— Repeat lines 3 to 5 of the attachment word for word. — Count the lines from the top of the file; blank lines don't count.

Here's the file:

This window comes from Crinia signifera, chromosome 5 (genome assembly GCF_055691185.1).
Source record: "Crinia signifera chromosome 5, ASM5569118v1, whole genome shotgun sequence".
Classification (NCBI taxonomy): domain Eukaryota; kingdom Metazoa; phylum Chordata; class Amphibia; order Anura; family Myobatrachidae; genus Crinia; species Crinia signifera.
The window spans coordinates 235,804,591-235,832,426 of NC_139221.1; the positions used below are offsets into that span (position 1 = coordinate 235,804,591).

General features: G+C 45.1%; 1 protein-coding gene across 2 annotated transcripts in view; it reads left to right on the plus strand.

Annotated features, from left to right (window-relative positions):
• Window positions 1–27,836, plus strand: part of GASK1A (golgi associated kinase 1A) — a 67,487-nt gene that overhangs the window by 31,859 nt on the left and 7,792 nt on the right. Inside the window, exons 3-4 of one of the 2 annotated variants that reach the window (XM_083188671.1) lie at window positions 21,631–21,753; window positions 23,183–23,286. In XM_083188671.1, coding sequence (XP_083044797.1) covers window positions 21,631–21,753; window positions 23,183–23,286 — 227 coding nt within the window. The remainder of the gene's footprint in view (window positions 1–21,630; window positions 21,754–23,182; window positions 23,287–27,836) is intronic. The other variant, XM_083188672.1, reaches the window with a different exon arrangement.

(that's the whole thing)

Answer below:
Classification (NCBI taxonomy): domain Eukaryota; kingdom Metazoa; phylum Chordata; class Amphibia; order Anura; family Myobatrachidae; genus Crinia; species Crinia signifera.
The window spans coordinates 235,804,591-235,832,426 of NC_139221.1; the positions used below are offsets into that span (position 1 = coordinate 235,804,591).

General features: G+C 45.1%; 1 protein-coding gene across 2 annotated transcripts in view; it reads left to right on the plus strand.